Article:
Millions of workers are still feeling the effects of the Great Recession
(And other signs America’s economic recovery is a sham.)
One of my favorite (read: least favorite) things Donald Trump likes to tweet is, “JOBS, JOBS, JOBS,”. It’s like he thinks America is a factory that produces the abstract concept of “jobs,” and those jobs could be anything.
On Friday, the Bureau of Labor Statistics released their latest Jobs Report, which contains a lot of data that people can cherry-pick from to make some ideological point. Trump, predictably, settled on the fact that the report’s 3.7 percent unemployment rate is “the lowest number since 1969” (nice). And while 3.7 is definitely a relatively low number, it’s difficult to understand what it actually means. First off, the U.S. economy created fewer jobs than expected, and according to the BLS, the number of people who haven’t held down a job for the past 27 weeks remained unchanged. Additionally, America saw an increase in its ranks of “involuntary part-time workers [...] who would have preferred full-time employment” but couldn’t find a salaried job. Additionally, while average hourly pay has increased by 2.8 percent, that’s sort of canceled out by our current 2.7 percent inflation rate.
On top of it all, according to the Congressional Research Service, the government’s non-partisan think tank, ever since the Great Recession, the types of jobs being made available don’t present a particularly rosy picture. “Employment growth since 2007,” writes Sarah Donovan of the CRS, “has been concentrated in certain occupations with low median wages [...] and high median wages [...], while the decline in employment share has been concentrated in certain middle-wage occupations” such as “production, office and administrative support, and construction” labor. Young people and African-Americans have both struggled to find work, while Hispanic workers are inordinately concentrated in low-wage positions. It’s almost like America’s post-recession economic boom is a sham that’s had the effect of widening the gap between rich and poor and concentrating wealth among a small number of old white dudes! Oh wait, that’s precisely what’s happening here.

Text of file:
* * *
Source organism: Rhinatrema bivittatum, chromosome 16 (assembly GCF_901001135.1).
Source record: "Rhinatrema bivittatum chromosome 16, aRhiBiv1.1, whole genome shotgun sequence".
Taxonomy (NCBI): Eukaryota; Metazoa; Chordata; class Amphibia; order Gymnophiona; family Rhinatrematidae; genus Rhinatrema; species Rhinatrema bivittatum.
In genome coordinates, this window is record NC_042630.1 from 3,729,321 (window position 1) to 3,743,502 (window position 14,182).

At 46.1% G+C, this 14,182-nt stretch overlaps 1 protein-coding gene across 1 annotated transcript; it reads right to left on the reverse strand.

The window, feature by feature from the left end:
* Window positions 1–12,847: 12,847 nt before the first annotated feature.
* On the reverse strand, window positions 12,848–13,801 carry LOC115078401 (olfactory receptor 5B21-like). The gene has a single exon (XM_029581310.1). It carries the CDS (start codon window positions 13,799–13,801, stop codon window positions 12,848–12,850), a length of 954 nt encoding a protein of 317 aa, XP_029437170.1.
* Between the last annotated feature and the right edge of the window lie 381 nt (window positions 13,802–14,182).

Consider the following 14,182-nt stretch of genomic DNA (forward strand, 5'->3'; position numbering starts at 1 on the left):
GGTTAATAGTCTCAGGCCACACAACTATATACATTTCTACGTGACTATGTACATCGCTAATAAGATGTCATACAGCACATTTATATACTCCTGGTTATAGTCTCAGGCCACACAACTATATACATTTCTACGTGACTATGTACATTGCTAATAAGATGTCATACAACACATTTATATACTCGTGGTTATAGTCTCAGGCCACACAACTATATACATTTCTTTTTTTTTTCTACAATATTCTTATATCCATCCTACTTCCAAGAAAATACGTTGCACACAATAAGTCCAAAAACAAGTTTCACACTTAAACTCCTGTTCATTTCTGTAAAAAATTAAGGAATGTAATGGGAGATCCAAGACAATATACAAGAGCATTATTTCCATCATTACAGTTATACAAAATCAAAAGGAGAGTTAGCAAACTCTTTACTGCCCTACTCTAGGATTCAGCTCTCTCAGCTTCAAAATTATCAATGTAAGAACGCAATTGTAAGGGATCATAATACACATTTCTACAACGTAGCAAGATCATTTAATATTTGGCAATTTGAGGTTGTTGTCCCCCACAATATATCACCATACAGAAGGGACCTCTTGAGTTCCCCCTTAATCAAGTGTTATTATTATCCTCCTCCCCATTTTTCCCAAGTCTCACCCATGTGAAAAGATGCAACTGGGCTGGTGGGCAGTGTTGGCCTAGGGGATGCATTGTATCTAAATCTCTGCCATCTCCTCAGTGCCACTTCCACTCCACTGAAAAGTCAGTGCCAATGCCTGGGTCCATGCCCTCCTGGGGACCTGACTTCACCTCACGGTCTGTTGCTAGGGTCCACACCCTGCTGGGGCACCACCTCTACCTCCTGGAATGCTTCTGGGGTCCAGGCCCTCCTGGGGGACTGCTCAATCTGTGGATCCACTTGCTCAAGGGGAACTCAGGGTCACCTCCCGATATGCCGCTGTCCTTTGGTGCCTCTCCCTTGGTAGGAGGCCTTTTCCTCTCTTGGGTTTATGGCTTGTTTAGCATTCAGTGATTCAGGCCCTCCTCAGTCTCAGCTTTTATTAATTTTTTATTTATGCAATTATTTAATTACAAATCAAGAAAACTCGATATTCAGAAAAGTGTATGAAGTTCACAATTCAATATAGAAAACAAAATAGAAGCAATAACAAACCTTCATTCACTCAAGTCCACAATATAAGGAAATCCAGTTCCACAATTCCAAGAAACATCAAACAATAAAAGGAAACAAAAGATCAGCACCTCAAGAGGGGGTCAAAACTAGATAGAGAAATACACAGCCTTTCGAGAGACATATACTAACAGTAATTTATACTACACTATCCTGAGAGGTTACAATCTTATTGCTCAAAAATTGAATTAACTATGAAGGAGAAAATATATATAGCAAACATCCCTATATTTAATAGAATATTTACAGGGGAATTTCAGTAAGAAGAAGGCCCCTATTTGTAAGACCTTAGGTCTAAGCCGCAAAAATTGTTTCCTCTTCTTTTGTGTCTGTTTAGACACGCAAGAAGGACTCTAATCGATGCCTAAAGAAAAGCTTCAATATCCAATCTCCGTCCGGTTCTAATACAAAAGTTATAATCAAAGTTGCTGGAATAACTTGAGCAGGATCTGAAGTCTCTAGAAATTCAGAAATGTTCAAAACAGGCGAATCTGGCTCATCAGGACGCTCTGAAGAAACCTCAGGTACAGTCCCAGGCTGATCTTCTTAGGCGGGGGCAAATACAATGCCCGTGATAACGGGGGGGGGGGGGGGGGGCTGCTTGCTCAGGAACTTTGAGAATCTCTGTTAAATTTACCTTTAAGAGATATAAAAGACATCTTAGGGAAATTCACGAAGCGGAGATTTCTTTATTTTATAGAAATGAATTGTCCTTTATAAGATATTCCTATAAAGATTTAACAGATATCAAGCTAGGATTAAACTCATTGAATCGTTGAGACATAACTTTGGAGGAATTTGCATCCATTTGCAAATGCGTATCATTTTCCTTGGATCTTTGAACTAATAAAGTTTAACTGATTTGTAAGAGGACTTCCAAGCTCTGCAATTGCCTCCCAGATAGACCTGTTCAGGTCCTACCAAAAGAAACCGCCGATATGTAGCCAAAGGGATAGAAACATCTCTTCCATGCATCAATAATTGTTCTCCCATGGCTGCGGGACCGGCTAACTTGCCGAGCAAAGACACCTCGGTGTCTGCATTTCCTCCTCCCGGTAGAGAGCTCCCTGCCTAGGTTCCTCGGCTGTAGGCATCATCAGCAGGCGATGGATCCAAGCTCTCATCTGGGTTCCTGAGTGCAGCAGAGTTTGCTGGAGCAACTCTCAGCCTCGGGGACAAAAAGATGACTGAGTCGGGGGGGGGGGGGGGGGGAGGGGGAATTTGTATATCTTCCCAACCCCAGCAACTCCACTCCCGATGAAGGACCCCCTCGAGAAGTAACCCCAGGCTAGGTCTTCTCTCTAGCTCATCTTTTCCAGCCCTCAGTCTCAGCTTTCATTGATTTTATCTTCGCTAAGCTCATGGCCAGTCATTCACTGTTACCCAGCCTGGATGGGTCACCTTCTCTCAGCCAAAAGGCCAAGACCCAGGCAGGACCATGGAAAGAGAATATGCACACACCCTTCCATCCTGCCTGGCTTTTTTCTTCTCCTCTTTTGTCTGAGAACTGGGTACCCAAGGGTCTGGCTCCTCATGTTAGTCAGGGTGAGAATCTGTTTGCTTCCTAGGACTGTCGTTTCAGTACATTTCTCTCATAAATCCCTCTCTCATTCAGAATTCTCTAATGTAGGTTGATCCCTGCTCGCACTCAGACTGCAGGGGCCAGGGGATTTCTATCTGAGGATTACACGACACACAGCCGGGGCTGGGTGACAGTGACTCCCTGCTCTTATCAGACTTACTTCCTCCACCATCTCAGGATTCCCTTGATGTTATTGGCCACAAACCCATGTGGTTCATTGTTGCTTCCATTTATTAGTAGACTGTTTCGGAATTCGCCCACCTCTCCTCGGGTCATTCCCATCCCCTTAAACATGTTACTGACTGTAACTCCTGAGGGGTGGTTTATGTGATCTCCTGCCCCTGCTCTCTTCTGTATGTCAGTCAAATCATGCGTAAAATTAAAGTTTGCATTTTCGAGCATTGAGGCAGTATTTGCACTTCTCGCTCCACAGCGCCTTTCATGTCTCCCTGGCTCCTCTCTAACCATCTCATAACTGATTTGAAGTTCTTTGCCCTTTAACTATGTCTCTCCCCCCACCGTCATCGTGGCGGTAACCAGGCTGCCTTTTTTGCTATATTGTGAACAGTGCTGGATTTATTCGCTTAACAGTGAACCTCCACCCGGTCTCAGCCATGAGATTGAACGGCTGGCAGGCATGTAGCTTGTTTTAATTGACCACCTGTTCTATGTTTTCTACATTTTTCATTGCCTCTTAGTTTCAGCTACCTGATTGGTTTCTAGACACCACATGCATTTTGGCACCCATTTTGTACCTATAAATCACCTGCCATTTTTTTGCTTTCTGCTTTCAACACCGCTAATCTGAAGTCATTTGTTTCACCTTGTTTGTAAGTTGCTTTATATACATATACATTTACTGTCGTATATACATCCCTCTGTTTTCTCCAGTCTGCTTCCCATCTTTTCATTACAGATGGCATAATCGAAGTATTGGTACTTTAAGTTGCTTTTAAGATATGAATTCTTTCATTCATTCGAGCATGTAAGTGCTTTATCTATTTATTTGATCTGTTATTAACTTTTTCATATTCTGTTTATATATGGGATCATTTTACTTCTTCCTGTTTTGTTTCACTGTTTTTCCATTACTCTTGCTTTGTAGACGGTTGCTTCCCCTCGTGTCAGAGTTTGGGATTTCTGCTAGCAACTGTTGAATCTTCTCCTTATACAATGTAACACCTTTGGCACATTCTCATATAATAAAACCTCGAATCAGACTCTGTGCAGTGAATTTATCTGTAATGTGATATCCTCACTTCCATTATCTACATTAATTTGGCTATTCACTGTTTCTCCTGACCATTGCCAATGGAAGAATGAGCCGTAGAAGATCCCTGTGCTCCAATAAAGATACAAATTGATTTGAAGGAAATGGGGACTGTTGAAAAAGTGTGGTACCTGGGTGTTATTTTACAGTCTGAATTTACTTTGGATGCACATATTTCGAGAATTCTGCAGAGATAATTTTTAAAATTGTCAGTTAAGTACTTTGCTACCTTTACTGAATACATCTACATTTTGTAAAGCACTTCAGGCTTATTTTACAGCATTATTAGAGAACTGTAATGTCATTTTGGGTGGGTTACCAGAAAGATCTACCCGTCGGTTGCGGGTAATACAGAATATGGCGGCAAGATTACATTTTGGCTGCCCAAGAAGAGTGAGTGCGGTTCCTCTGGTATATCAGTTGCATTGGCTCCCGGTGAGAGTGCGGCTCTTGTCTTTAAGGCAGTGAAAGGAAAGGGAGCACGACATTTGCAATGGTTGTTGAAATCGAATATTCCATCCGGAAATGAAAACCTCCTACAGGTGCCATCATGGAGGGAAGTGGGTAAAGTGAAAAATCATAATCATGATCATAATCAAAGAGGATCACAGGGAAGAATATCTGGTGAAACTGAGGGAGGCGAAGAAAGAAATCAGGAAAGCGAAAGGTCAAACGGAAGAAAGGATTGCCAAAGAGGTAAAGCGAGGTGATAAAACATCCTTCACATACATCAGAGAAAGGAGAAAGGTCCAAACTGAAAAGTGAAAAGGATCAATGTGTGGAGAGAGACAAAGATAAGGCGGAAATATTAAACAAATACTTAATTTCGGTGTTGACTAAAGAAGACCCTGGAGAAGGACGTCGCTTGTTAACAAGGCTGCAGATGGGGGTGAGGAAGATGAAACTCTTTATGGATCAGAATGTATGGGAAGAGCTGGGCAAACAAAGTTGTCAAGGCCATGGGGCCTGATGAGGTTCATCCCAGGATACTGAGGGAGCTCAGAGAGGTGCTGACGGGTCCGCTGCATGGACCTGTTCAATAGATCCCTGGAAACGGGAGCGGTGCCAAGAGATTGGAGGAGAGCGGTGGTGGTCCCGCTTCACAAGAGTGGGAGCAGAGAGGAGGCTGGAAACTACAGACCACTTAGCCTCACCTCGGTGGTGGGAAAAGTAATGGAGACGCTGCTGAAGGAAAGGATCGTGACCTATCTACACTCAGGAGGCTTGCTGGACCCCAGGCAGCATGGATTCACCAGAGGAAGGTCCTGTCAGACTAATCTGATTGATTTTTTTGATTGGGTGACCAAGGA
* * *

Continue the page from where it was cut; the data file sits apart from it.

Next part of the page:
“There are few examples of the U.S. economy sustaining a very low unemployment rate for a significant period of time without returning to a recession,” writes Donovan. “At some point, a new recession will begin.” Will America’s descent into late-Roman Empire decadence result in a subsequent decay in which the people with all the money finally get their comeuppance? Eh, don’t count on it. Donovan continues, “For some, the effects of the next recession could be long-lasting, in terms of future earnings and employment.” Given the way things are going now, I think we all know who’ll hurt the hardest.